## Calculating Derivatives

### May 5, 2017

This is easy in a language that supports higher-order functions, and either difficult or impossible in one that doesn’t. Here’s a Python solution:

Python 2.7.10 (default, Jun  1 2015, 18:05:38)
[GCC 4.9.2] on cygwin
>>> def deriv(f):
...     dx = 0.0001
...     return lambda x : (f(x+dx) - f(x)) / dx
...
>>> def cube(x):
...     return x*x*x
...
>>> cube_deriv = deriv(cube)
>>> print(cube_deriv(2))
12.00060001
>>> print(cube_deriv(3))
27.0009000101
>>> print(cube_deriv(4))
48.0012000099

You can run the program in Scheme or Python.

The real point of this exercise is to get you to look at Joe Marshall’s paean to Scheme. If your language doesn’t make this as easy as Scheme, maybe you need a new language.

Pages: 1 2

### 8 Responses to “Calculating Derivatives”

1. Rutger said
import math

def derivative(f,x, dx = 10**-8):
return (f(x+dx) - f(x))/dx

def area_circle(r):
return math.pi*r**2

for i in range(1,10):
d, p = derivative(area_circle,i), math.pi*2*i
print(i, d,p,d-p)

# output
# 1 6.283185260969049 6.283185307179586 -4.6210537618662784e-08
# 2 12.566370521938097 12.566370614359172 -9.242107523732557e-08
# 3 18.849555871724988 18.84955592153876 -4.981377088597583e-08
# 4 25.132741399147562 25.132741228718345 1.7042921740539896e-07
# 5 31.41592657129877 31.41592653589793 3.540083781672365e-08
# 6 37.69911245399271 37.69911184307752 6.109151939881485e-07
# 7 43.98229691560118 43.982297150257104 -2.3465592136062696e-07
# 8 50.26548706155154 50.26548245743669 4.604114849371399e-06
# 9 56.54867436533095 56.548667764616276 6.600714677063024e-06

2. john said

Using C11 and function pointers:

 #include <stdio.h> #include <stdlib.h>

 double deriv(double (*f)(double), double x); double cube(double x); int main(int argc, char **argv) {   printf("%f\n", deriv(cube, 2));   printf("%f\n", deriv(cube, 3));   printf("%f\n", deriv(cube, 4));      exit(0); } double deriv(double (*f)(double), double x) {   const double dx = 0.0000001;   const double dy = f(x + dx) - f(x);   return dy / dx; } 

double cube(double x) {   return x * x * x; } 

3. Paul said

Using a slightly different formula.

import sys
import math

EPS = sys.float_info.epsilon
EPS3 = EPS ** (1/3)

def der(f, x):
h = EPS3 * abs(x) if x != 0 else EPS3
xm, xp = x - h, x + h
return (f(xp) - f(xm)) / (xp - xm)


Results using the same example as Rutger:

1  6.283185307  6.283185307 -2.06173e-11
2 12.566370614 12.566370614 -4.12346e-11
3 18.849555921 18.849555922 -4.61107e-11
4 25.132741229 25.132741229 -8.24691e-11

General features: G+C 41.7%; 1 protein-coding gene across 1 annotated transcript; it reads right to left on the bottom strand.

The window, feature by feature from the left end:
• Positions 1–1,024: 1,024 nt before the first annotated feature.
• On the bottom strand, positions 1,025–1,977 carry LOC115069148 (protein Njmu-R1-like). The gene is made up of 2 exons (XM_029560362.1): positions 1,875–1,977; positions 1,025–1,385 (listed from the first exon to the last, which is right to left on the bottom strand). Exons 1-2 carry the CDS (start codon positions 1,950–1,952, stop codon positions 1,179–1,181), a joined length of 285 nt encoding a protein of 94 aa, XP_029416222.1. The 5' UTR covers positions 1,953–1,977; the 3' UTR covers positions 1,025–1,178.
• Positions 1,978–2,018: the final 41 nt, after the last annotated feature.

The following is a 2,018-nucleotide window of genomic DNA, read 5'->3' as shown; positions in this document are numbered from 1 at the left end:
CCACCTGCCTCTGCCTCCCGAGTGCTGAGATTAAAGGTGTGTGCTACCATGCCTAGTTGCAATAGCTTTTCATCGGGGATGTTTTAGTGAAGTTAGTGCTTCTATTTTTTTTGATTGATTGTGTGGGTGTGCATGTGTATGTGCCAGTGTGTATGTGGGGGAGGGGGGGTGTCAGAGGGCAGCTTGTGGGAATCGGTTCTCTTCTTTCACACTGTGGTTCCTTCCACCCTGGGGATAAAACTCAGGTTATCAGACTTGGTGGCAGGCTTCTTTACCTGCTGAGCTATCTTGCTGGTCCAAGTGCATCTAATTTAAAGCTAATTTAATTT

5 31.415926536 31.415926536 -6.01545e-11
6 37.699111843 37.699111843 -9.22213e-11
7 43.982297150 43.982297150 -1.91349e-10
8 50.265482457 50.265482457 -1.64938e-10
9 56.548667764 56.548667765 -2.31651e-10

4. Josef said

dx = 0.0000001

derive f = let f' x = (f (x + dx) - f (x)) / dx
in  f'

cube x = x * x * x

test = do
print (derive cube 2)
print (derive cube 3)
print (derive cube 4)

5. bavier said

Gforth

: cube ( F: f -- f^3)  fdup fdup f* f* ;
: f' ( xt --) ( F: f -- f'-of-x)
dup fdup  1e-7 f+ execute  fswap execute
f-  1e-7 f/ ;

: test  10 0 DO
['] cube  I s>d d>f fdup f. ." => "  f' f.	CR
LOOP ;
test  bye


Prints

0. => 0.00000000000001
1. => 3.00000030151182
2. => 12.0000005843224
3. => 27.0000008484317
4. => 48.000001413584
5. => 75.0000016580543
6. => 108.00000211475
7. => 147.000002925779
8. => 192.000001106862
9. => 243.000000637039

6. Globules said

Here’s another Haskell version, similar to Josef’s. This example shows that you can use it with various numeric types. For example, using the “constructive reals” (CReal) from the “numbers” package we can specify an arbitrary precision. (Also, note that ^3 is shorthand for the cube function, \x -> x^3.)

import Data.Number.CReal

deriv :: Fractional a => a -> (a -> a) -> a -> a
deriv dx f x = (f (x + dx) - f x) / dx

main :: IO ()
main = do
print $deriv 0.0000001 (^3) (2 :: Double) print$ deriv 0.0000001 (^3) (2 :: Rational)
print $deriv 0.000000000000000000000000000001 (^3) (2 :: CReal)  $ ./derivlim
12.000000584322379
1200000060000001 % 100000000000000
12.000000000000000000000000000006

7. Jussi Piitulainen said
julia> deriv(f; dx = 0.0000001) = x -> (f(x + dx) - f(x)) / dx
deriv (generic function with 1 method)

julia> "$(deriv(x -> x^3 + 1)(4)) ≈$(3*4^2)"
"48.00000141358396 ≈ 48"

julia> "$(deriv(sin)(3.1)) ≈$(cos(3.1))"
"-0.999135150725472 ≈ -0.9991351502732795"

julia> "$(deriv(sin; dx = 0.001)(3.1)) ≈$(cos(3.1))"
"-0.9991557740801349 ≈ -0.9991351502732795"

8. Steve said

MUMPS V1:

EXTR ; Test of calculating derivatives
N I
F I=0:1:9 W !,I,” –> “,$$DERIV(“CUBE”,I,.0000001) Q ; CUBE (N) ; Cube a number Q N*N*N ; DERIV (FUNC,VAL,DX) ; Q @(“$$”_FUNC_”(VAL+DX)”)-@(“”_FUNC_”(VAL)”)/DX

MCL> D ^EXTR

0 –> 0
1 –> 3.0000003
2 –> 12.0000006
3 –> 27.0000009
4 –> 48.0000012
5 –> 75.0000015
6 –> 108.0000018
7 –> 147.0000021
8 –> 192.0000024
9 –> 243.0000027